Rio San Lucas, sub-basin of the Atoyac River in San Lorenzo Cacaotepec, Oaxaca, México

The 1st place in the qualifying stage of the Biotope Aquarium Design Contest 2015

mexico Mexico. Victor Manuel Ortiz Cruz

Volume: 200 L
List of fishes: Poecilia sphenops, Poeciliopsis fasciata, P. gracilis, Heterandria bimaculata, Astyanas fasciatus, Physa sp.
List of plants: Nasturtium officinale, Eleocharis acicularis, Hydrocotyle umbellata, Heteranthera reniformis, Bacopa caroliniana, B. monnieri, Fissidens sp., Baccharis salicifolia
Biotope description: The biotope aquarium is inspired and performed with some elements of the sub-basin “Rio San Lucas” belonging to the basin Atoyac River state of Oaxaca. It is located in the northern part of the municipality of San Lorenzo Cacaotepec. It is characterized by predominantly gallery vegetation willow (Salix sp.) and on the edge a lot of grasses Poaceae, patches of Bacopa monnieri in conjunction with B. caroliniana (clearly distinguishable in flowering season ), also in areas where there are small water seals can find lots of plants Ludwigia peploides, Heteranthera reniformis, Hydrocotyle umbellata, Nasturtium officinale in low proportion (exotic plant) and Eleocharis acicularis. Another of the plants that grow abundantly on the banks of the river are shrub known as locally as “chamizo” (Baccharis salicifolia), mosses are not so frequent although there is little gender presence Fissidens. As corresponds to the bottom of the river sand it is yellowing and metamorphic rocks that may have gray, blue, white or mixed colors. As for wildlife are the following fish: Poecilia sphenops, Heterandria bimaculata, Poeciliopsis gracilis, P. fasciata and Astyanax fasciatus as native species. It is possible to find Oreochromis spp. as invasive species. In terms of aquatic reptiles turtle is Kinosternon integrum; amphibian: spotted frog (Lithobates spectabilis). The purpose of the biotope aquarium is to show the people of Oaxaca and Mexico primarily our native species are “nice” and it is important to care for them, because they are usually neglected when they named “charales” at all, when they are not, the other purpose is to spread to the world the beauty of our waterways.

This aquarium truly represents authentic river bank. Plants growing on the edge are adding depth to well balanced underwater part. For final touch I would add just little bit of dead plant material or fine sand between rocks.

Petra Bašić (Croatia)

And the Atoyac River looked incredibly realistic and like a natural scene. Three very tempting biotopes!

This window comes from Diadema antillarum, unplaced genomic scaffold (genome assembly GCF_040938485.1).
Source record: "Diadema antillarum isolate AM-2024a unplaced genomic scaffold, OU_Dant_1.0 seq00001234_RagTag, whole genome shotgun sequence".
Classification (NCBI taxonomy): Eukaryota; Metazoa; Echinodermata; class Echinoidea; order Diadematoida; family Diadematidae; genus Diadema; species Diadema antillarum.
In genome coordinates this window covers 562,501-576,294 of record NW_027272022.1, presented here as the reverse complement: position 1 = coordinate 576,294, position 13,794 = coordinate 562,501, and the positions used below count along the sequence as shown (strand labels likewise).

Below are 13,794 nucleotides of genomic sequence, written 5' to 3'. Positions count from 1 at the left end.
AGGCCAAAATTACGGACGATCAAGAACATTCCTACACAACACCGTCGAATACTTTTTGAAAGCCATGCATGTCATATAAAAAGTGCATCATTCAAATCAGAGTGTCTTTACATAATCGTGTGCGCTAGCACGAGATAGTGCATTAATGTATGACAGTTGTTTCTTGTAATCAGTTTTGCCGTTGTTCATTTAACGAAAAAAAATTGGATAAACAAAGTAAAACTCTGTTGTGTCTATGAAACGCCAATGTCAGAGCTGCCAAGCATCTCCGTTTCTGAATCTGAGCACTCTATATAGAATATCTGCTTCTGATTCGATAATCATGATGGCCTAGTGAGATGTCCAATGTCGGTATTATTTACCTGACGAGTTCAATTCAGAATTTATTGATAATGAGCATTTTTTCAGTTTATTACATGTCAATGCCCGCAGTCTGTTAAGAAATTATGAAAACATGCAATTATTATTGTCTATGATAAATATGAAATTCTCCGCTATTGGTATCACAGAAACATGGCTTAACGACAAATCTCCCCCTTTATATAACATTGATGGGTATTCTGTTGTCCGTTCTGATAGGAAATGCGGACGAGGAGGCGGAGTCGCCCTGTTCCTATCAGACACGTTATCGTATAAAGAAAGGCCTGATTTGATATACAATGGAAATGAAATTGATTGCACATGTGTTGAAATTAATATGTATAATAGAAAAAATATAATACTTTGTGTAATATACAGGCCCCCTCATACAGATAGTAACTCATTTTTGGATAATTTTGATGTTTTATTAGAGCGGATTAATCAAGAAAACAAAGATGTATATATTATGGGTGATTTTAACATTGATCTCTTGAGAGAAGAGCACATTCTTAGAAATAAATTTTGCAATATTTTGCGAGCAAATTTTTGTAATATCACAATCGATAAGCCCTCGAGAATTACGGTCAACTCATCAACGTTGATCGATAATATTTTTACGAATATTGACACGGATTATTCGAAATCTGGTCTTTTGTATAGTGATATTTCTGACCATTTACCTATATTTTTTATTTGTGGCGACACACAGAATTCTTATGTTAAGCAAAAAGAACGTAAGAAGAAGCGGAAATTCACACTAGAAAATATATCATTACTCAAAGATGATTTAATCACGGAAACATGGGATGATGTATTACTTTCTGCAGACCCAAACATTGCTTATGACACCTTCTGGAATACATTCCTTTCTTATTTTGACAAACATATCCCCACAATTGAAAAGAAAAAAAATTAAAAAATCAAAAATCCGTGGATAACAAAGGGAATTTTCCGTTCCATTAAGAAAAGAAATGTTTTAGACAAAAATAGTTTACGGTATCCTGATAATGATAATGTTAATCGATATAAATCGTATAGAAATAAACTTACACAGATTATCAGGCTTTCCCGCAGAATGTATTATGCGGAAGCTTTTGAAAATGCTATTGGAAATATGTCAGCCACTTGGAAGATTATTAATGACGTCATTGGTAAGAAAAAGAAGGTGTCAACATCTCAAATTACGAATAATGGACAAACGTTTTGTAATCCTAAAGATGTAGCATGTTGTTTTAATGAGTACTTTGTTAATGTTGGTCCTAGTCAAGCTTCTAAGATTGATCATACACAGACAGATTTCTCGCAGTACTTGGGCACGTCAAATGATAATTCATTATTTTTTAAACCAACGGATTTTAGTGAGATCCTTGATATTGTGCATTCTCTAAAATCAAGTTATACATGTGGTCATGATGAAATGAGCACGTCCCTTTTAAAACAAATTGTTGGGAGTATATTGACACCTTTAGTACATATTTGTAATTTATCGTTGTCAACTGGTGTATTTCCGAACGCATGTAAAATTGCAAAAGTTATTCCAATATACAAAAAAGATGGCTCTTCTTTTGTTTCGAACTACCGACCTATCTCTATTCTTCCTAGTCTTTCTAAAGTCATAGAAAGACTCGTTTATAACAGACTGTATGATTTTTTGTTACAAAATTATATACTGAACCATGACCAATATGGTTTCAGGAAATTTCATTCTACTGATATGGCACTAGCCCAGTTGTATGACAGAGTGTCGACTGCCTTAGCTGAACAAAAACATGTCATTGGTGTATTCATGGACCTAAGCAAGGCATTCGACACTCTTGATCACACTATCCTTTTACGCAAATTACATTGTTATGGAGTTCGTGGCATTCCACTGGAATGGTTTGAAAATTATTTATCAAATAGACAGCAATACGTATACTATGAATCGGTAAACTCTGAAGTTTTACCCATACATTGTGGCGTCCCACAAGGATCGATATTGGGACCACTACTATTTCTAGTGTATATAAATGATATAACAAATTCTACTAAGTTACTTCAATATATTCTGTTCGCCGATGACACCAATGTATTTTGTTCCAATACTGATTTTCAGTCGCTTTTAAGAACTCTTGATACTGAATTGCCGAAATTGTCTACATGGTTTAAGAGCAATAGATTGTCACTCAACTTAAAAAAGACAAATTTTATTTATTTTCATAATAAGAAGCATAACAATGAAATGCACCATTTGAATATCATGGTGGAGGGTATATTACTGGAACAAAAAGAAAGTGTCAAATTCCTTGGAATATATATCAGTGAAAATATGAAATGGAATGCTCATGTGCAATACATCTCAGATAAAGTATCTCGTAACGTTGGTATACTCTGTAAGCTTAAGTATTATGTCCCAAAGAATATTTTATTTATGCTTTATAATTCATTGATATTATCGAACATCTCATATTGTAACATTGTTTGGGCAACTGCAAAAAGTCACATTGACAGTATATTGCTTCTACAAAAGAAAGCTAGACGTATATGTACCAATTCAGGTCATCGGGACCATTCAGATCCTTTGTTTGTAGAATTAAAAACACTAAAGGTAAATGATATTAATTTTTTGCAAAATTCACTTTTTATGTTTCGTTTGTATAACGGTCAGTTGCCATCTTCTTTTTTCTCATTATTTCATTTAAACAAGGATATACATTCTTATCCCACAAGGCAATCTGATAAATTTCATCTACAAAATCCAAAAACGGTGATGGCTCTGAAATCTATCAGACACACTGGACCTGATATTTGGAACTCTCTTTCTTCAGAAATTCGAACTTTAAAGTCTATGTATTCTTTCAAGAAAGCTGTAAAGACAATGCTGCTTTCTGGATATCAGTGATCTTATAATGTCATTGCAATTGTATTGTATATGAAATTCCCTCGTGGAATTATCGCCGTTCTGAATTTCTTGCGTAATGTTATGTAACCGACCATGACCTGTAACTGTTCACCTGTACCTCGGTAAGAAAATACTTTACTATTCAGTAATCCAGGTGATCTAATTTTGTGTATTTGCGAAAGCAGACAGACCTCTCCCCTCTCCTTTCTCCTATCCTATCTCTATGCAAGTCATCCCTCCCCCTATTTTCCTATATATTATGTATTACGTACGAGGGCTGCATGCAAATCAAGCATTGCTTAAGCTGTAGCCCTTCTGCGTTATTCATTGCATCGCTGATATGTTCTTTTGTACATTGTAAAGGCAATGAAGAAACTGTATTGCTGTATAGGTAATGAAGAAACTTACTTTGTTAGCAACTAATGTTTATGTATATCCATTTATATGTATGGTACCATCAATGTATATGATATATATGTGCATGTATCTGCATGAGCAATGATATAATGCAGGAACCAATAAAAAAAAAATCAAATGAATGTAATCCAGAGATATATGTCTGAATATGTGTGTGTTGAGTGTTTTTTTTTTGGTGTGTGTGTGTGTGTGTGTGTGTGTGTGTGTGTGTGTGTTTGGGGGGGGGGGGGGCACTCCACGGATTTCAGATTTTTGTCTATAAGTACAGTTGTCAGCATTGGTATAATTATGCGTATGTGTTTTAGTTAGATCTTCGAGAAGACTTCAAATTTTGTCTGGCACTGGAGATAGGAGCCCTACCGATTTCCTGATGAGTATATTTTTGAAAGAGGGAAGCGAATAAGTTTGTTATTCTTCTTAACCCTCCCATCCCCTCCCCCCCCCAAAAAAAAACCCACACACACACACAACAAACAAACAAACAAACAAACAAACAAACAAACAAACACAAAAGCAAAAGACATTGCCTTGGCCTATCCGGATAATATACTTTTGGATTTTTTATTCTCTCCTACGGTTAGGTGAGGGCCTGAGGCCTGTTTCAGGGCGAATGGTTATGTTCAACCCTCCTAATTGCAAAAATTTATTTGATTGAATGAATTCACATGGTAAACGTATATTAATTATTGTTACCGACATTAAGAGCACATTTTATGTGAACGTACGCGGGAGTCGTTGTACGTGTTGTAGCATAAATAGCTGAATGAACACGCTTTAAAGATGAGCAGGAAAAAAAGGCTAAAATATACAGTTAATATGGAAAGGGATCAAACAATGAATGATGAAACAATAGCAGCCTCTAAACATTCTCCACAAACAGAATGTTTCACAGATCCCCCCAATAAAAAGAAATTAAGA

Jeremy Gay (Great Britain)

Very good bottom – carefully designed, naturally looking “mess”. Stones of various sizes placed in a more or less random style, yet in a very aesthetic way. Very good example of how the space of the aquarium should be used – underwater you can’t see the back wall, which is concealed behind the stones, and there is plenty of space for fishes to swim in the foreground. This makes very good, natural impression. In my opinion this might be the best aquarium of this year’s edition of the contest.

Piotr Kierzkowski (Poland)

Very nice work, but unfortunately I cannot evaluate the aerial portion. If I could, this layout would be a great candidate of the title of this contest.

André Longarço (Brazil)

Undoubtedly, this entry deserved to win the 1st place. It is obvious that the author not once has seen this biotope with his own eyes. Everything is very harmonious. There is nothing unnecessary here. Fish feel fine. Bravo.

Alexey Malyshev (Russia)

The thoughtfulness of this biotope arrangement is incredible. Much research has gone into it, and firsthand experience – there is a story behind it, and a purpose to educate. Every detail has been considered, even down to the species and growth pattern of the marginal vegetation, the color and texture of the rockwork and sand, and the verdant appearance of the shoreline. It truly evokes the wild state of the waterway with its “patterned chaos”. Nothing looks staged here, and it has a maturity to it so it also does not look thrown together. This Oaxacan biotope is exploding with life and variety. Not only are the correct species used for the biotope, but there is a diverse mix just as would be found in nature. Set ups like this raise the level of biotope to a living work of art.

Michael Salter (Canada)